No-where near enough alcohol, well… compared to Delia Smith’s recipe!

  • seandodson 12:14 am on December 2, 2008 Permalink | Reply
    Tags: andrew hussey, art nouveau, best station cafes, , , food, french food, gare de lyon, , , prague, railway restaurants, railway station, rautatientori, , washington   

    Station to Station: in search of the perfect railway cafe 

    Le train Bleu

    Originally uploaded by surrealiste

    Best TV doc in ages: Andrew Hussey’s France on a Plate (iPlayer link, get it while it’s hot). Worth it alone for discovering why Camembert is the cheese of the left (abundant, cheap and soft) and Gruyere is the cheese of the right (hard and expensive apparently) | Any documentary of French food makes you want to go and get some, I now want to visit Le Train Bleu, the rococo restaurant in Paris’ Gare De Lyon | Which got me thinking about great railway station cafes. | Helsinki’s marvelous station cafe is little celebrated | Kyoto’s rooftop gardens equally splendid and one of the best places to stare at that most magnificent city | Union Station Cafe in Washington arguably the most salubrious | While Prague has this beautiful example of Art Nouveau.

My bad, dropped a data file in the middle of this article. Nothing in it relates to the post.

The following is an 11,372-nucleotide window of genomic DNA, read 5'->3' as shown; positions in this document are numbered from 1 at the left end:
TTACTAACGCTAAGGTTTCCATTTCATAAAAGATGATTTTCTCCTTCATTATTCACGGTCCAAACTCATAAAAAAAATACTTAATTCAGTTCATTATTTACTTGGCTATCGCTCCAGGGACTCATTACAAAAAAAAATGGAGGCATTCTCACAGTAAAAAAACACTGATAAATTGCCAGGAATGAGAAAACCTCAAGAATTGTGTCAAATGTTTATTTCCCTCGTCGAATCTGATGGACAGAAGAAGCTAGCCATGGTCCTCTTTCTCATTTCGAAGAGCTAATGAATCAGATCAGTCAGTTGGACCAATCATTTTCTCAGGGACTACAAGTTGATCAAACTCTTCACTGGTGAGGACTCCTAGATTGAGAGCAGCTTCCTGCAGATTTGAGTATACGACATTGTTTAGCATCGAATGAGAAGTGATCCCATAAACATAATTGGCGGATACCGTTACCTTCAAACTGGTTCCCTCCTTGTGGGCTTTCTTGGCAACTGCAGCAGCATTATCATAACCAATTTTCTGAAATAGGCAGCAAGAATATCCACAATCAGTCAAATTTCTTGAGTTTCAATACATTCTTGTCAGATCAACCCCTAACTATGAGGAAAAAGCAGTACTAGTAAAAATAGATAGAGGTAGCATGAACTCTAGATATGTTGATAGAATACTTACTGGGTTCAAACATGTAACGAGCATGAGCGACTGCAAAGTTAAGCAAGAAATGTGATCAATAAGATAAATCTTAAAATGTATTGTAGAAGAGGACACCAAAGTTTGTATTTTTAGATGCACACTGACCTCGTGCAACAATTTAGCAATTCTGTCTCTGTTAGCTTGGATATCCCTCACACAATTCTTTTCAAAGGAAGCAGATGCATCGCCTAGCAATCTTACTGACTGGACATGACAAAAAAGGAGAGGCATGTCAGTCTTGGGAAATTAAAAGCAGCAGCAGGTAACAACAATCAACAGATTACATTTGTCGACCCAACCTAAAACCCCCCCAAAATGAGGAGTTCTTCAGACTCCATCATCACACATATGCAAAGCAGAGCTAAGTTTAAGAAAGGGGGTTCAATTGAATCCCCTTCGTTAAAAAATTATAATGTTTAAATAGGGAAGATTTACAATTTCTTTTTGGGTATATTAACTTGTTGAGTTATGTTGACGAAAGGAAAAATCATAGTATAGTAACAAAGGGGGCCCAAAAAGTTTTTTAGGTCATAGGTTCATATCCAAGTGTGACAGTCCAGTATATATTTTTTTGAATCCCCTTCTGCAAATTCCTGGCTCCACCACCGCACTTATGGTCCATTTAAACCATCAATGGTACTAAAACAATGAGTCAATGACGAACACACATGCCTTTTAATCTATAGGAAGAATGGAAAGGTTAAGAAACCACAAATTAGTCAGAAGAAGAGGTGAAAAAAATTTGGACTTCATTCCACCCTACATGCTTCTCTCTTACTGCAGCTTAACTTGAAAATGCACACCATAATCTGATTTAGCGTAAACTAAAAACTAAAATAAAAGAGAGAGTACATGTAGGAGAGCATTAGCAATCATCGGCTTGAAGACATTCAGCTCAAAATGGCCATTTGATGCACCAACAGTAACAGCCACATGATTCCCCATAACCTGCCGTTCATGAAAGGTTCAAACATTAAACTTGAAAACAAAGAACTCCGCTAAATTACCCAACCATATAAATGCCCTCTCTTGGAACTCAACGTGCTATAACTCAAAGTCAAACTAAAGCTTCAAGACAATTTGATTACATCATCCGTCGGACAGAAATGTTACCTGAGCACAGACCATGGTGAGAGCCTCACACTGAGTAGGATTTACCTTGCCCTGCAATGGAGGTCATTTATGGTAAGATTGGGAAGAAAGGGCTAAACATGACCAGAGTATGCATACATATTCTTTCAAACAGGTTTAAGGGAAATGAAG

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  • seandodson 8:55 am on September 2, 2008 Permalink | Reply
    Tags: , , austria, austrian tourism, european city of culture, food, gray tourism, graz, heritage, interrail, interrail to istanbul, rail travel,   

    Graz: quite possibly the most underrated city in Europe 

    I’ve just returned to Graz in Austria on the second leg of a journey to Istanbul (and back) on the InterRail pass. I first visited over five years ago, a little before the city enjoyed its status as European City of Culture.